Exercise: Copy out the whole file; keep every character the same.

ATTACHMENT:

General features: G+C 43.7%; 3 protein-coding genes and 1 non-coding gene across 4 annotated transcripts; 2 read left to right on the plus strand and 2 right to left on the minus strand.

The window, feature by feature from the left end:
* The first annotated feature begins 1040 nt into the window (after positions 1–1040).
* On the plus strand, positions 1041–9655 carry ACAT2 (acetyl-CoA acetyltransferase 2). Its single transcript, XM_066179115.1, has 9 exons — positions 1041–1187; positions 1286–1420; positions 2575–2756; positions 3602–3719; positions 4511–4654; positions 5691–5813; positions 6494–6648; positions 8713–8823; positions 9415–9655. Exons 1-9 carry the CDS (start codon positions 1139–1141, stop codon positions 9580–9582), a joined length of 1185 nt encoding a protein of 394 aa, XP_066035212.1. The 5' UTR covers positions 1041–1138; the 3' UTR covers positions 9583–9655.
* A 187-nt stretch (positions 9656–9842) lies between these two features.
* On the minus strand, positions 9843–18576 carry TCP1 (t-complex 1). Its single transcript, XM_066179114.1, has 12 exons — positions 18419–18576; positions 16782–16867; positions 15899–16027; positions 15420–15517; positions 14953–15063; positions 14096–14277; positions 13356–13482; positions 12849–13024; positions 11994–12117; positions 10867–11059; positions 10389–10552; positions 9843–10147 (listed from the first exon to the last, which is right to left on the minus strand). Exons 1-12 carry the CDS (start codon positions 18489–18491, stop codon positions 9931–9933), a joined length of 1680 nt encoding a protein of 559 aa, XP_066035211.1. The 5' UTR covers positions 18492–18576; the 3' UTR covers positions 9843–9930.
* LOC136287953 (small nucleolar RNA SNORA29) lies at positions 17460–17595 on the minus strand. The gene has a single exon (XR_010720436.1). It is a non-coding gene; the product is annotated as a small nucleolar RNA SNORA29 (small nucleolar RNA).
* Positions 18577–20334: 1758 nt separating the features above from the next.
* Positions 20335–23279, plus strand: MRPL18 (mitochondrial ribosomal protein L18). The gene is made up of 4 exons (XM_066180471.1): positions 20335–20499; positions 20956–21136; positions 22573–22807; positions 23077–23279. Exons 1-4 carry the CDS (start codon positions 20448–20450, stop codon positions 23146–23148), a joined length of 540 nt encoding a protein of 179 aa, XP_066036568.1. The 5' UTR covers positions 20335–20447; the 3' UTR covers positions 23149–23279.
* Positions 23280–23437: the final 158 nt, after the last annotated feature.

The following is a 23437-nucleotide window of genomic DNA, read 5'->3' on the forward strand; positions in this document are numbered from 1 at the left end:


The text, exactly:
General features: G+C 43.7%; 3 protein-coding genes and 1 non-coding gene across 4 annotated transcripts; 2 read left to right on the plus strand and 2 right to left on the minus strand.

The window, feature by feature from the left end:
* The first annotated feature begins 1040 nt into the window (after positions 1–1040).
* On the plus strand, positions 1041–9655 carry ACAT2 (acetyl-CoA acetyltransferase 2). Its single transcript, XM_066179115.1, has 9 exons — positions 1041–1187; positions 1286–1420; positions 2575–2756; positions 3602–3719; positions 4511–4654; positions 5691–5813; positions 6494–6648; positions 8713–8823; positions 9415–9655. Exons 1-9 carry the CDS (start codon positions 1139–1141, stop codon positions 9580–9582), a joined length of 1185 nt encoding a protein of 394 aa, XP_066035212.1. The 5' UTR covers positions 1041–1138; the 3' UTR covers positions 9583–9655.
* A 187-nt stretch (positions 9656–9842) lies between these two features.
* On the minus strand, positions 9843–18576 carry TCP1 (t-complex 1). Its single transcript, XM_066179114.1, has 12 exons — positions 18419–18576; positions 16782–16867; positions 15899–16027; positions 15420–15517; positions 14953–15063; positions 14096–14277; positions 13356–13482; positions 12849–13024; positions 11994–12117; positions 10867–11059; positions 10389–10552; positions 9843–10147 (listed from the first exon to the last, which is right to left on the minus strand). Exons 1-12 carry the CDS (start codon positions 18489–18491, stop codon positions 9931–9933), a joined length of 1680 nt encoding a protein of 559 aa, XP_066035211.1. The 5' UTR covers positions 18492–18576; the 3' UTR covers positions 9843–9930.
* LOC136287953 (small nucleolar RNA SNORA29) lies at positions 17460–17595 on the minus strand. The gene has a single exon (XR_010720436.1). It is a non-coding gene; the product is annotated as a small nucleolar RNA SNORA29 (small nucleolar RNA).
* Positions 18577–20334: 1758 nt separating the features above from the next.
* Positions 20335–23279, plus strand: MRPL18 (mitochondrial ribosomal protein L18). The gene is made up of 4 exons (XM_066180471.1): positions 20335–20499; positions 20956–21136; positions 22573–22807; positions 23077–23279. Exons 1-4 carry the CDS (start codon positions 20448–20450, stop codon positions 23146–23148), a joined length of 540 nt encoding a protein of 179 aa, XP_066036568.1. The 5' UTR covers positions 20335–20447; the 3' UTR covers positions 23149–23279.
* Positions 23280–23437: the final 158 nt, after the last annotated feature.

The following is a 23437-nucleotide window of genomic DNA, read 5'->3' on the forward strand; positions in this document are numbered from 1 at the left end: